Pandemic adds to hunger crisis, pushing more people into poverty and unable to afford food
Without billions in new aid, expect 'famines of biblical proportions': UN agency head
The twin baby boys lay on a bed of woven palm leaves in a remote camp for displaced people in Yemen's north, their collarbones and ribs visible.
They cried loudly, twisting as if in pain, not from disease but from the hunger gnawing away at them.
Here, United Nations officials' increasingly dire warnings that a hunger crisis is growing around the world are becoming reality.
UN agencies have warned that some 250 million people in 20 countries are threatened with sharply spiking malnutrition or even famine in the coming months.
The UN's humanitarian office this week released $100 million US in emergency funding to seven countries most at risk of famine: Yemen, Afghanistan, South Sudan, Ethiopia, Nigeria, Congo and Burkina Faso.
But David Beasley, head of the World Food Program (WFP), said billions in new aid are needed. Without it, "we are going to have famines of biblical proportions in 2021," he told The Associated Press last week.
In multiple countries, the coronavirus pandemic has added a new burden on top of the impact of ongoing wars, pushing more people into poverty, unable to afford food. At the same time, international aid funding has fallen short, weakening a safety net that keeps people alive.
In Afghanistan's capital, Kabul, Zemaray Hakimi said he can give his children only one meal a day — usually hard, black bread dunked in tea. He lost his work as a taxi driver after contracting COVID-19 and now waits daily on the street for day labourer work that rarely comes.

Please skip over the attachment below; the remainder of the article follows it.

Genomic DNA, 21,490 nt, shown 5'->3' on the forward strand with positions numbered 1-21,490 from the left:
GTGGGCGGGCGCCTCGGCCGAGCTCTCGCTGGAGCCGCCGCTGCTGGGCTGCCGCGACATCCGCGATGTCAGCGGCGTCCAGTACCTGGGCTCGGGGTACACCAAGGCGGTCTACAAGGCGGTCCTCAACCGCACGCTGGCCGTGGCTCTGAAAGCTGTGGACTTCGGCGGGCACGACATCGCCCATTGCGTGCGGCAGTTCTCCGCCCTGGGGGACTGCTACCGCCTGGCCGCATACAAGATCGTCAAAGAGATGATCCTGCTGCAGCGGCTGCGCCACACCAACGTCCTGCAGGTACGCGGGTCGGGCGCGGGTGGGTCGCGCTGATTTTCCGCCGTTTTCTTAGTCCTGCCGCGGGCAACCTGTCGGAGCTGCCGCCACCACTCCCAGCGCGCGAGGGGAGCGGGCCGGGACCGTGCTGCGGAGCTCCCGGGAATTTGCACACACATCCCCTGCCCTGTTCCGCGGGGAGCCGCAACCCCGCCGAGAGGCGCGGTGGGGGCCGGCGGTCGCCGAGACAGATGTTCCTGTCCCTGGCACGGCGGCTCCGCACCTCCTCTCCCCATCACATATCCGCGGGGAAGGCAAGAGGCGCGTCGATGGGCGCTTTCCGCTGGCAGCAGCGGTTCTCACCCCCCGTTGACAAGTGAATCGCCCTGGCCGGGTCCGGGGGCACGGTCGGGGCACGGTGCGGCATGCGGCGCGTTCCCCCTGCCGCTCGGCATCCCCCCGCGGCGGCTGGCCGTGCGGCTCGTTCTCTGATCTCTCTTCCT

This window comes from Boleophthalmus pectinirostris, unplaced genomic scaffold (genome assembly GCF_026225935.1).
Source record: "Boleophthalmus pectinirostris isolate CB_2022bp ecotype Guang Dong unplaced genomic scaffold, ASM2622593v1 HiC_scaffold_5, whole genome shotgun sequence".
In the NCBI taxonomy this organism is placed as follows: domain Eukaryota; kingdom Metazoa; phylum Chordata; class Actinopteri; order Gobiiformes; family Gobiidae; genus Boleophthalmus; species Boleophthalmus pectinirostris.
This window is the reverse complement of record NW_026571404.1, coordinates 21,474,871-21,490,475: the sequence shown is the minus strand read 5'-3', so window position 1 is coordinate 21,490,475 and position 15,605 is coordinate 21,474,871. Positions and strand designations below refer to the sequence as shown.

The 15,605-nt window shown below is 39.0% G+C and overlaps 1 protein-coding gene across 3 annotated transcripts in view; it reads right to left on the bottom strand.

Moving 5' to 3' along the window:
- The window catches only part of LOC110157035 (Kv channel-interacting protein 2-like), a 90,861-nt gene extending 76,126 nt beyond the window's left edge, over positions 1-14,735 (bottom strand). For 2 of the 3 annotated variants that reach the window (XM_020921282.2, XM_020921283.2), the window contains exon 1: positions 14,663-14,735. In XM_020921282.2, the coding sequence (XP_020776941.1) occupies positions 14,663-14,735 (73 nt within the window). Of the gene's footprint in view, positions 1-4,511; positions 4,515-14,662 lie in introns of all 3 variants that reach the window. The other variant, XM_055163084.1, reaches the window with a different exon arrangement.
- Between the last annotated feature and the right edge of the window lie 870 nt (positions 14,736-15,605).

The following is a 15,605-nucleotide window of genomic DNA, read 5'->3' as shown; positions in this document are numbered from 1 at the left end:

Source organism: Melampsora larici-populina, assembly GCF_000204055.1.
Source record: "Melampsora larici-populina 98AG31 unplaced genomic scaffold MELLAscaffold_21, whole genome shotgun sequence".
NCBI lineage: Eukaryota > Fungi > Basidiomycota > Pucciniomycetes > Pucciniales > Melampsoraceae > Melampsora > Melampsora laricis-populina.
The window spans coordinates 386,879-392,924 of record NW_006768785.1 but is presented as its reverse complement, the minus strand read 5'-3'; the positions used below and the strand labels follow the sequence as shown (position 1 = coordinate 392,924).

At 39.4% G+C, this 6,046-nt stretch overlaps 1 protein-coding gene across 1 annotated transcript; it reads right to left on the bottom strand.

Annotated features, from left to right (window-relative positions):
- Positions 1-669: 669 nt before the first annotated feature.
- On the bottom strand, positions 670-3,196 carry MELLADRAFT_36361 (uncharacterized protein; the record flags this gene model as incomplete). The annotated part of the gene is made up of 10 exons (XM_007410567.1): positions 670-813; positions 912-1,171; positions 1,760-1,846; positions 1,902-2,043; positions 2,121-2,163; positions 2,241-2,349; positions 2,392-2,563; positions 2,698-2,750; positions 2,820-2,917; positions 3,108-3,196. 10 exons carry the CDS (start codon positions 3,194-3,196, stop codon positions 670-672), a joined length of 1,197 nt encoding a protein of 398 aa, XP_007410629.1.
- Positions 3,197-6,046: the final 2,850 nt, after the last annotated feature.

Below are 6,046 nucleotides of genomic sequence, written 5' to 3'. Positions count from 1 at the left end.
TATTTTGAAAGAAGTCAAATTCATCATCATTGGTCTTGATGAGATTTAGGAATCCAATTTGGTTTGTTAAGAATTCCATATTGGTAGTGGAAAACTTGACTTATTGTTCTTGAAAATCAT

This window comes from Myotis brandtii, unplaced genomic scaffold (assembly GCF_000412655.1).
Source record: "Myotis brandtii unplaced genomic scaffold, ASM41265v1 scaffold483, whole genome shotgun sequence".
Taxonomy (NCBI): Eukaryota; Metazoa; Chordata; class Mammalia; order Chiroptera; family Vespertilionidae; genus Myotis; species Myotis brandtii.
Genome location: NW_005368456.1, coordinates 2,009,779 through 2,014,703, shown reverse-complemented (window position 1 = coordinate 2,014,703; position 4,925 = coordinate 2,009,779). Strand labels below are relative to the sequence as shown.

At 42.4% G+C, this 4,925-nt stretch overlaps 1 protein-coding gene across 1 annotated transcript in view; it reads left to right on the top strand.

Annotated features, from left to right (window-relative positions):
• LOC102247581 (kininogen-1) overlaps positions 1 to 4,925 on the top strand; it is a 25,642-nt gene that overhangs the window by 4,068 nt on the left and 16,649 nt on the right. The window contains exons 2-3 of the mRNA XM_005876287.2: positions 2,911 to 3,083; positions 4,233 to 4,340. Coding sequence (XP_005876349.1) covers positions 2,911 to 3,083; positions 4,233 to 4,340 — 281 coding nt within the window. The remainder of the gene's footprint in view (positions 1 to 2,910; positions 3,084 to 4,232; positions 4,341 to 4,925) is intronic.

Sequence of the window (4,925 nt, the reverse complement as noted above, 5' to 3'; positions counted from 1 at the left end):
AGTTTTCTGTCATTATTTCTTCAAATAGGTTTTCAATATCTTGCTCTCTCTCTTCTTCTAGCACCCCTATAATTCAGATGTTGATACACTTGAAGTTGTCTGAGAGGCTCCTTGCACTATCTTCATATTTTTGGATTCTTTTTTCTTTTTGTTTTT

When his children complain of hunger, he said, "I tell them to bear it. One day, maybe we can get something better."
South Sudan may be closer than any other country to famine, as crisis after crisis wears on a population depleted by five years of civil war. The UN projected earlier this year that a quarter of the population of Jonglei State, home to more than 1.2 million people, would reach the brink of famine.
Now cut off from much of the world by flooding that has affected some one million people, many South Sudanese have seen farming and other food-gathering activities ripped apart. The challenges are so numerous that even "plastic sheets are not available, as they had largely been used for the previous flood response," the UN humanitarian agency said this week.
COVID-19 has restricted trade and travel. Food prices rose. Post-war unrest remains deadly; gunmen recently fired on WFP boats carrying supplies.
"The convergence of conflict, macroeconomic crisis, recurrent flooding, as well as the indirect impacts of COVID, create a 'perfect storm,'" country director for the CARE aid group, Rosalind Crowther, said in an email. "Flooding and violence have led to massive displacement, low crop production and loss of livelihoods and livestock."
'Countdown to catastrophe'
In the Arabian Peninsula, Yemen is on a "countdown to catastrophe," Beasley warned the UN Security Council last week.
"Famine is truly a real and dangerous possibility, and the warning lights are ... flashing red — as red can be," he said.